A second ex-Tesla employee has filed an official whistleblower tip with the Securities and Exchange Commission (SEC) alleging the company illegally surveilled its employees. Former global security lead Sean Gouthro filed the tip on January 24th, according to whistleblower lawyer Stuart Meissner, via Business Insider.
Gouthro can also reportedly corroborate claims Tesla interfered with internal investigations into the alleged theft of $37 million of raw material at the Gigafactory, and failed to disclose this and other illegal activities to the authorities and to shareholders, Meissner said Monday.
Meissner said Gouthro’s tip backs up the account of Karl Hansen, another former member of Tesla’s security team and a client of Meissner’s. Hansen filed a whistleblower tip last August that said Tesla had installed “specialized router equipment within its Nevada Gigafactory designed to capture employee cell phone communications and/or retrieve employee cell phone data.” Hansen had also claimed his team found evidence of a “substantial drug trafficking” ring at the Gigafactory, as well as the massive theft of raw materials, but that Tesla “instructed [him] not to report the thefts to outside law enforcement.”
A spokesperson for Tesla pushed back on Gouthro’s statements. “Like the claims of Mr. Meissner’s other clients, Mr. Gouthro’s allegations are untrue and sensationalized, only intended to seek the attention of the media. For several weeks prior to today’s release, Mr. Meissner has been aggressively shopping this story to the media,” the spokesperson said in an email.
Gouthro was fired from Tesla in January after a little more than a year with the company, the spokesperson said. He was “let go for poor performance, including repeated failure to demonstrate and understand best practices in the security industry,” the spokesperson said. Tesla also said that Gouthro was interviewed in August and September 2018 by a company compliance attorney as “part of an internal investigation into some of the very issues he is now bringing forward,” but said he “raised absolutely none of the concerns he has now brought to the media.”
Hansen also said last year that Tesla had illegally surveilled Martin Tripp, another former employee turned whistleblower (and a former client of Meissner’s). Tripp alleged last June that Tesla was putting damaged batteries in some of its Model 3s. Tesla sued Tripp on June 20th for allegedly hacking its internal systems and stealing gigabytes of data, and for disseminating trade secrets to third parties. Tripp later countersued, claiming defamation. The case is currently in discovery.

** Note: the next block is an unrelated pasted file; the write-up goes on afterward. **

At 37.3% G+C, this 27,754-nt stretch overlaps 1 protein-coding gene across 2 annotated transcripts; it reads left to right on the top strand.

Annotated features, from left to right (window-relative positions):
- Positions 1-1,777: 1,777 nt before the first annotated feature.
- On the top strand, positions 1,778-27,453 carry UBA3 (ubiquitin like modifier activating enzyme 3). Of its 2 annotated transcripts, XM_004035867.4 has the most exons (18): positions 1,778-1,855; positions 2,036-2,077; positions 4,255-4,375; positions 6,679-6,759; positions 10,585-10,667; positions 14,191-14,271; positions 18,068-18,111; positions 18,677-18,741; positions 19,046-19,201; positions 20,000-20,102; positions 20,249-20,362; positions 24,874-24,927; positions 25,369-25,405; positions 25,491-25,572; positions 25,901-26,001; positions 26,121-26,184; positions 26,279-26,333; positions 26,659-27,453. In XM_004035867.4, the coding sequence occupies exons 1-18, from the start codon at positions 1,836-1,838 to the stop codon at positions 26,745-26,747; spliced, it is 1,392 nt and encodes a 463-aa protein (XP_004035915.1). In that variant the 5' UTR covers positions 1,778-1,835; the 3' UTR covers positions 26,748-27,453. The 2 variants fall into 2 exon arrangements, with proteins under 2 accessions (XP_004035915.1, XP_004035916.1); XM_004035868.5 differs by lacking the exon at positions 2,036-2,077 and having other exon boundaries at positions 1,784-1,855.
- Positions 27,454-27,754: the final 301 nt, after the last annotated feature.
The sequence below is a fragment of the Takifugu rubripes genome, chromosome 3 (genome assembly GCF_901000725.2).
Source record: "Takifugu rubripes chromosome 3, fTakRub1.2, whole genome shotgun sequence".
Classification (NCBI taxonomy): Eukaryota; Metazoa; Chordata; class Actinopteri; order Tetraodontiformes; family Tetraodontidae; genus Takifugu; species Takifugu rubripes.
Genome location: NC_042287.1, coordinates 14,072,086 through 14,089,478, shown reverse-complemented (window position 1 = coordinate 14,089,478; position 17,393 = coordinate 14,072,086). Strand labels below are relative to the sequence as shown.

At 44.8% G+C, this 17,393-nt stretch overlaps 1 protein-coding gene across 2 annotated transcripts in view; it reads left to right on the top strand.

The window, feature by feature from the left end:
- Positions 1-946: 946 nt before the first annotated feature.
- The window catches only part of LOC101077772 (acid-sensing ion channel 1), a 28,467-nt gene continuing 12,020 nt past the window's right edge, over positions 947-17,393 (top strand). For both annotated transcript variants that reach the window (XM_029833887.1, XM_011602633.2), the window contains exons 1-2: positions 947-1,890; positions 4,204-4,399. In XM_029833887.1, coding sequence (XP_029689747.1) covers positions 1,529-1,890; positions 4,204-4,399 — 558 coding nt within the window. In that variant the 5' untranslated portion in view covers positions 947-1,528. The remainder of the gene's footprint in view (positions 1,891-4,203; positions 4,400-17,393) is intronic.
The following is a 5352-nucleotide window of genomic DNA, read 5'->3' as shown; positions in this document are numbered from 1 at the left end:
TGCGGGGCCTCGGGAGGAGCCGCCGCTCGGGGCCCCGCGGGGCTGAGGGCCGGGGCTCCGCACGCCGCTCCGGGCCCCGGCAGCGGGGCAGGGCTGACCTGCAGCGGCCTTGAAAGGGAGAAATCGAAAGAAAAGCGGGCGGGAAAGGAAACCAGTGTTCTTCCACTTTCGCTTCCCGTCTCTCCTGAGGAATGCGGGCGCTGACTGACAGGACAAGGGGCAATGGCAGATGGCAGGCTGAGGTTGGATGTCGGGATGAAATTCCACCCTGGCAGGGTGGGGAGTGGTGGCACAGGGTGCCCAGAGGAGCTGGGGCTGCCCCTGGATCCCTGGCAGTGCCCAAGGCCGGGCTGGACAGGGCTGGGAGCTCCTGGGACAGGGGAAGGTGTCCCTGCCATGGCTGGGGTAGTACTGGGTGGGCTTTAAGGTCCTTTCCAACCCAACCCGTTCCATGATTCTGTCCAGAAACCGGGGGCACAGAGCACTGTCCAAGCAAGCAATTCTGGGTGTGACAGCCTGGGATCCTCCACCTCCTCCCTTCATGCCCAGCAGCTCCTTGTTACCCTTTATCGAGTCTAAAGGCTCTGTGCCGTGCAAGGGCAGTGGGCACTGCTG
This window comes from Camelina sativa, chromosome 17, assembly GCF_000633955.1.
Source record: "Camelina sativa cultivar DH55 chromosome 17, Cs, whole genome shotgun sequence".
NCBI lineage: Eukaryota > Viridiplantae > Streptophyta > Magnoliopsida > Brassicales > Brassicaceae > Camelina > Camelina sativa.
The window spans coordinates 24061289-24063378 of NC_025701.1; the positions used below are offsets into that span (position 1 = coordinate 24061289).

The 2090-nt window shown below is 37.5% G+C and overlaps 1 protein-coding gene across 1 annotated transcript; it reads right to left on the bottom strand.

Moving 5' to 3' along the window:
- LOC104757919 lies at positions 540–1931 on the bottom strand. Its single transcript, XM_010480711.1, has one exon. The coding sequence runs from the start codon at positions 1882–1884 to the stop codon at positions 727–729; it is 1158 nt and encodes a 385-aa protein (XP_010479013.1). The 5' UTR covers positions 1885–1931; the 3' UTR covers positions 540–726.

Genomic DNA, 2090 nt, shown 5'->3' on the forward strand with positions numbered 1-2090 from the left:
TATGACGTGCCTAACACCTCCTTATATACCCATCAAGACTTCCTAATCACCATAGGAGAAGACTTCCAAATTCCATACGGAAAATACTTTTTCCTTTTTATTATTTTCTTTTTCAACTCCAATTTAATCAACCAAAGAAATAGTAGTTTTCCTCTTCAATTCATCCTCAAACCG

Gouthro has a connection to Tripp’s story beyond having hired Meissner. On the same day Tesla filed its lawsuit, Gouthro — in his role as security manager — called the police and claimed Tesla had received a tip from a female friend of Tripp’s who said he was on his way to the Gigafactory to “shoot up Tesla,” according to a report filed by the Storey County Sheriff’s Office.
When the Sheriff’s department arrived at the Gigafactory, they met with Gouthro, who said at the time that Tesla was “able to verify the information in regards to Tripp being armed,” according to the police report. The sheriffs were able to get Tripp on the phone, and he agreed to meet. When they encountered Tripp in person, he was “visibly shaken and crying,” according to the police report. He showed the sheriffs emails he had traded with Elon Musk (which he later sent to a number of news outlets) where the Tesla CEO called him a “horrible human being” for “framing” the company.
Ultimately, the sheriffs determined there was no threat. Tesla said it never received the name of Tripp’s supposed friend and tipster.
The news of Gouthro’s whistleblower tip comes at a hectic time for Tesla, which is just days away from revealing its fifth car, the Model Y compact SUV. Early Monday morning, Tesla partially reversed its decision to close many of its stores as a way to cut costs and offer more affordable cars. Musk is also due to file a brief with the Southern District of New York on Monday explaining why he shouldn’t be held in contempt of court for allegedly violating his September 2018 settlement with the SEC over his abandoned attempt to take Tesla private.